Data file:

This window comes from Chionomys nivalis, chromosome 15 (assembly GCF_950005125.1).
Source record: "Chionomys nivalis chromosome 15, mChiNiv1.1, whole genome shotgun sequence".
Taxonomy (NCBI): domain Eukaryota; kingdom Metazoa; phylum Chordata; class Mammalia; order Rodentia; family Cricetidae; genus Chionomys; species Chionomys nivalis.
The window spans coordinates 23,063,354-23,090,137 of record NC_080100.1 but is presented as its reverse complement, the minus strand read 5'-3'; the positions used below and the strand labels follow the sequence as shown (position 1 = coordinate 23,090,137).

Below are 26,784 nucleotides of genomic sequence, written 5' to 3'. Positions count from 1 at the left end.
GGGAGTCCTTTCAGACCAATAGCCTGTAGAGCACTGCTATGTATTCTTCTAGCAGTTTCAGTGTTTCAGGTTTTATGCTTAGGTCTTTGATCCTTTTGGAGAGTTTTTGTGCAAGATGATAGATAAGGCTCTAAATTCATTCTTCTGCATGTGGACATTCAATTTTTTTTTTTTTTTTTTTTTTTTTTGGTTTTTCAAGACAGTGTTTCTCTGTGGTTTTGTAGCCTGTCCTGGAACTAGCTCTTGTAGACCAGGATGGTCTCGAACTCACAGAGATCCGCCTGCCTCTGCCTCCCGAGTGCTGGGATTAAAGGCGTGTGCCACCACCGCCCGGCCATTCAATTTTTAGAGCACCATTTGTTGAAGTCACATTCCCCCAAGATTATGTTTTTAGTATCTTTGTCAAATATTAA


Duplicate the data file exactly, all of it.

This window comes from Chionomys nivalis, chromosome 15 (assembly GCF_950005125.1).
Source record: "Chionomys nivalis chromosome 15, mChiNiv1.1, whole genome shotgun sequence".
Taxonomy (NCBI): domain Eukaryota; kingdom Metazoa; phylum Chordata; class Mammalia; order Rodentia; family Cricetidae; genus Chionomys; species Chionomys nivalis.
The window spans coordinates 23,063,354-23,090,137 of record NC_080100.1 but is presented as its reverse complement, the minus strand read 5'-3'; the positions used below and the strand labels follow the sequence as shown (position 1 = coordinate 23,090,137).

Below are 26,784 nucleotides of genomic sequence, written 5' to 3'. Positions count from 1 at the left end.
GGGAGTCCTTTCAGACCAATAGCCTGTAGAGCACTGCTATGTATTCTTCTAGCAGTTTCAGTGTTTCAGGTTTTATGCTTAGGTCTTTGATCCTTTTGGAGAGTTTTTGTGCAAGATGATAGATAAGGCTCTAAATTCATTCTTCTGCATGTGGACATTCAATTTTTTTTTTTTTTTTTTTTTTTTTTGGTTTTTCAAGACAGTGTTTCTCTGTGGTTTTGTAGCCTGTCCTGGAACTAGCTCTTGTAGACCAGGATGGTCTCGAACTCACAGAGATCCGCCTGCCTCTGCCTCCCGAGTGCTGGGATTAAAGGCGTGTGCCACCACCGCCCGGCCATTCAATTTTTAGAGCACCATTTGTTGAAGTCACATTCCCCCAAGATTATGTTTTTAGTATCTTTGTCAAATATTAA